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Schmidt v. C.R. Bard, Inc.

United States District Court, S.D. Georgia, Statesboro Division

October 14, 2014

C.R. BARD, INC. and DAVOL, INC., Defendants.


B. AVANT EDENFIELD, District Judge.


C.R. Bard, Inc. and Davol, Inc. ("Defendants") have moved to dismiss Plaintiff Richard Schmidt's Complaint for failure to state a claim pursuant to Federal Rule of Civil Procedure 12(b)(6). ECF No. 13 at 1. In the alternative, Defendants have moved to strike Plaintiffs request for punitive damages. Id.

For the reasons set forth below, the Court DENIES Defendants' motion to dismiss and Defendants' motion to strike Plaintiffs prayer for punitive damages.


On July 12, 2005, Plaintiff underwent a hernia repair surgery in Michigan during which his surgeon implanted him with a Bard Mesh PerFix™ Plug ("Plug"), a product that Defendants designed, manufactured, and sold. ECF No. 1 at 2. Subsequently, Plaintiff suffered severe pain and permanent bodily injuries. Id. at 3. As a result of these injuries, on September 14, 2011, Plaintiff had to have the Plug surgically removed at Georgia Regional Medical Center in Bulloch County, Georgia. Id. Plaintiff alleges that his injuries were the result of the Plug's defective design. Id. In support of this allegation, Plaintiff has listed at least nine alleged defects in the Plug's design. Id. at 3-4. Additionally, Plaintiff alleges that Defendants were aware of these defects, failed to warn Plaintiffs physicians of the risks associated with the defects, and even represented that the Plug was safe in order to sell their product. Id. at 4-5.

On June 13, 2014, based on these factual allegations, Plaintiff filed his Complaint in this case advancing claims of negligence, strict liability defective design, failure to warn, and breach of warranty. Id at 7-13. Plaintiffs Complaint also seeks punitive damages. Id. at 14. Plaintiff has since abandoned his breach of warranty claim. ECF No. 11 at 9.


In considering a Federal Rule of Civil Procedure 12(b)(6) motion, all facts in the plaintiffs complaint "are to be accepted as true and the court limits its consideration to the pleadings and exhibits attached thereto." GSW, Inc. v. Long Cnty., 999 F.2d 1508, 1510 (11th Cir. 1993). The Court, however, is not limited to the four corners of the pleadings, rather a proper review of a motion to dismiss "requires the reviewing court to draw on its judicial experience and common sense." See Ashcroft v. lqbal, 556 U.S. 662, 679 (2009).

A complaint will not be dismissed so long as it contains factual allegations sufficient "to raise a right to relief above the speculative level." Bell Atl. Corp. v. Twombly, 550 U.S. 544, 555 (2007); see Iqbal, 556 U.S. at 678 (claim must have "facial plausibility"); Edwards v. Prime, Inc., 602 F.3d 1276, 1291 (11th Cir. 2010). Yet, "a plaintiffs obligation to provide grounds' of his entitle[ment] to relief requires more than labels and conclusions, and a formulaic recitation of the elements of a cause of action will not do." Twombly, 550 U.S. at 555 (alteration in original).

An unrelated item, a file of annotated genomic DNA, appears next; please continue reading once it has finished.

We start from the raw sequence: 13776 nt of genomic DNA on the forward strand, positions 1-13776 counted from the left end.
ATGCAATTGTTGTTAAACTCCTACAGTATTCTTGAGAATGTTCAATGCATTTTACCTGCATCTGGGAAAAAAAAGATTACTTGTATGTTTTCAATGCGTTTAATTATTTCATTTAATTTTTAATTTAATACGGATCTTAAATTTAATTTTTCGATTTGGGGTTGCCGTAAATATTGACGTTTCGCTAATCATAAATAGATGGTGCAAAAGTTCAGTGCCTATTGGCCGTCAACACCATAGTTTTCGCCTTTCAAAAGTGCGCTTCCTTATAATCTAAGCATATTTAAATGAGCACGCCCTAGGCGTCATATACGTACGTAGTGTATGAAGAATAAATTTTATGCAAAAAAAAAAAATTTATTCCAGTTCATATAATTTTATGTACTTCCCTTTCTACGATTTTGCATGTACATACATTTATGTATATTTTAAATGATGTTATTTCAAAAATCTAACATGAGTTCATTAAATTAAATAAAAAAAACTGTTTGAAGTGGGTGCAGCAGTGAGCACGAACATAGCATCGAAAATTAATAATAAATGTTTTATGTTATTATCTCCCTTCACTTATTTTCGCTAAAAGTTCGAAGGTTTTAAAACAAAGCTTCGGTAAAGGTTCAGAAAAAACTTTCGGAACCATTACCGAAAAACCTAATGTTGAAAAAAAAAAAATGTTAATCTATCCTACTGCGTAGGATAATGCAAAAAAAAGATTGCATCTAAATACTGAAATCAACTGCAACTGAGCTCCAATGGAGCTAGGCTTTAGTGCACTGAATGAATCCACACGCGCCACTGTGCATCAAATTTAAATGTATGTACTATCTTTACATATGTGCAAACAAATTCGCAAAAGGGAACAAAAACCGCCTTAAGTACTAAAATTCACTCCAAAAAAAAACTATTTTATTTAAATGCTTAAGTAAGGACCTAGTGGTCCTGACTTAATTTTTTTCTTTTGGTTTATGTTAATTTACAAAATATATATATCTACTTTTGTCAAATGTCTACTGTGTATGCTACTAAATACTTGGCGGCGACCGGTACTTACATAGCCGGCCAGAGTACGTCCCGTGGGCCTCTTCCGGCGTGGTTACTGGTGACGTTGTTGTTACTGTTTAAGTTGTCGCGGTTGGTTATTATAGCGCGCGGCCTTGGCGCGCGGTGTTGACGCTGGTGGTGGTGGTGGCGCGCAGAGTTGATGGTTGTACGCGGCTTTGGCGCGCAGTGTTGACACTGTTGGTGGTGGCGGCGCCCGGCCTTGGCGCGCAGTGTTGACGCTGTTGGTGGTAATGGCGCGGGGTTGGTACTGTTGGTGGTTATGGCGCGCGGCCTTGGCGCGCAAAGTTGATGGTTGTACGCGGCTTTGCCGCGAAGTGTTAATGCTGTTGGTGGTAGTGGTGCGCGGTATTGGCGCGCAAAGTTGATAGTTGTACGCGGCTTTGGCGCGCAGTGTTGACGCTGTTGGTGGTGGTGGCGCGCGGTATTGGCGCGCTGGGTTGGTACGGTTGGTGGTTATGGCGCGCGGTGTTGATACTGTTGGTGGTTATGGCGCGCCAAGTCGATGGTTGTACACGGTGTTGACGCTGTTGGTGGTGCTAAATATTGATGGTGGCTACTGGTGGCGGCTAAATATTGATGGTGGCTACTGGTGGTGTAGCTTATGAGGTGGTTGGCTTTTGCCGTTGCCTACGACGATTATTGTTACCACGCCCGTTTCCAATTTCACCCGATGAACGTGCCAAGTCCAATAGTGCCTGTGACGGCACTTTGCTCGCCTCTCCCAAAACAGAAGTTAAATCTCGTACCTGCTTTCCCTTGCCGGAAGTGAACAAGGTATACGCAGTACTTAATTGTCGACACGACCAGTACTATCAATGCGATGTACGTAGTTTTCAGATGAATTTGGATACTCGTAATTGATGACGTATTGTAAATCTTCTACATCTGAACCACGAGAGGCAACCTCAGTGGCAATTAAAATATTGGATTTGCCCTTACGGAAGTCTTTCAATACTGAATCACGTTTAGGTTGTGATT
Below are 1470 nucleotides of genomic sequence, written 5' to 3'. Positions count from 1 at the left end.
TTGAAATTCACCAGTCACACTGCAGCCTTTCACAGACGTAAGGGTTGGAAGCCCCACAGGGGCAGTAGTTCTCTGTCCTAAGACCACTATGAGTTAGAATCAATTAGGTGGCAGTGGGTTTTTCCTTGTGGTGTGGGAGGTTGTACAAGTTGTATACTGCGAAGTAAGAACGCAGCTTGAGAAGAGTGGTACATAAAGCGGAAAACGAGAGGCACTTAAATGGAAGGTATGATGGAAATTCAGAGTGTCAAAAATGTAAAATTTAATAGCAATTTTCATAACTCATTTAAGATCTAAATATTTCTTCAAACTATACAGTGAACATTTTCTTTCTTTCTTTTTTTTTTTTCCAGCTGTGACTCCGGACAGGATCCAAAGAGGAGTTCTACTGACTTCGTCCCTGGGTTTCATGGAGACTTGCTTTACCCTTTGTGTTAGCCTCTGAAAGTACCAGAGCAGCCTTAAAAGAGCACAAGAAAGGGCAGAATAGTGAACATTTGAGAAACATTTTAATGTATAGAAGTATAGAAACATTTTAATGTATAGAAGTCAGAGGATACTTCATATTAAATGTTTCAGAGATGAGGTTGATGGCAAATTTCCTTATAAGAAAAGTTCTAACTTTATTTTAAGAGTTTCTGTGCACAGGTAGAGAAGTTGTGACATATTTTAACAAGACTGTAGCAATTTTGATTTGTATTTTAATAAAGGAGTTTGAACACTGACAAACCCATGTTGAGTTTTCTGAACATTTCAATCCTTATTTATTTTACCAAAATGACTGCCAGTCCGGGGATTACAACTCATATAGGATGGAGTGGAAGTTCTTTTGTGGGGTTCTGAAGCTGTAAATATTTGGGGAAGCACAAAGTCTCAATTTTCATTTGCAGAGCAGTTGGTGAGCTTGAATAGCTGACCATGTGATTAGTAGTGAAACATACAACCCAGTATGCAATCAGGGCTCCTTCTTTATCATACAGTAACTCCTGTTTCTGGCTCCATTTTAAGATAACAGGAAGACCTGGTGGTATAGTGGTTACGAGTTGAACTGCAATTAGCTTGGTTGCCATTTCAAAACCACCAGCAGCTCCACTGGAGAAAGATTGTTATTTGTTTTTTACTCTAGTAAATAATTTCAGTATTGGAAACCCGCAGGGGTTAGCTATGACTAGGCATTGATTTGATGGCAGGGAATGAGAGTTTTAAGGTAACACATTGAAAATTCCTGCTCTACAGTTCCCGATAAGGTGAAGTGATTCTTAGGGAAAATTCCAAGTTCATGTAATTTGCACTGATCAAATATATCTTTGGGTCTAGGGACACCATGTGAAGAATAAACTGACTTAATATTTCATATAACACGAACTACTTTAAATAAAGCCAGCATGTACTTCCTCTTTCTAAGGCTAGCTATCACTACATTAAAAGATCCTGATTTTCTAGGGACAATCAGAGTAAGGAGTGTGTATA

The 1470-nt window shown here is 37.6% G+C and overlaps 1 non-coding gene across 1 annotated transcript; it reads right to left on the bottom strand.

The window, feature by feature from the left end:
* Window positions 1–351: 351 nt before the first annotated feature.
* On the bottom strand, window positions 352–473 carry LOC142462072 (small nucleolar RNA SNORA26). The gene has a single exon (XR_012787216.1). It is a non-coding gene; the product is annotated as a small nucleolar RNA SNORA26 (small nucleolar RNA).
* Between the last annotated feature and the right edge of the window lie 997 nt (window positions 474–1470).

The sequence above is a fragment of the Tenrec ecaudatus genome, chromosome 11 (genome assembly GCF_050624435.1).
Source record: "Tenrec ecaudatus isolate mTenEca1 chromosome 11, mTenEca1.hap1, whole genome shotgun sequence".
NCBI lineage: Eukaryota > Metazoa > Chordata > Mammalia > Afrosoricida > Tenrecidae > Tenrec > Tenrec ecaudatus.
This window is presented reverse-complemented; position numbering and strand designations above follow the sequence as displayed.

In Iqbal, the Court further explained the required level of specificity:

A claim has facial plausibility when the plaintiff pleads factual content that allows the court to draw the reasonable inference that the defendant is liable for the misconduct alleged. The plausibility standard is not akin to a probability requirement, but it asks for more than a sheer possibility that a defendant has acted unlawfully.

556 U.S. at 678 (internal citation and quotation omitted).

In order to assess the plausibility of a complaint, a court must be mindful of two principles. "First, the tenet that a court must accept as true all of the allegations contained in a complaint is inapplicable to legal conclusions." Id. "Second, only a complaint that states a plausible claim for relief survives a motion to dismiss." Id . at 679. Thus, Iqbal suggests a "two-pronged approach" to assessing a defendant's Rule 12(b)(6) motion: "1) eliminate any allegations in the complaint that are merely legal conclusions; and 2) where there are well-pleaded factual allegations, assume their veracity and then determine whether they plausibly give rise to an entitlement to relief.'" Am. Dental Ass'n v. Cigna Corp., 605 F.3d 1283, 1290 (11th Cir. 2010) (quoting Iqbal, 556 U.S. at 679)). Importantly, however, the "plausibility standard is not akin to a probability requirement' at the pleading stage." Id. at 1289. Instead, it simply calls for ...

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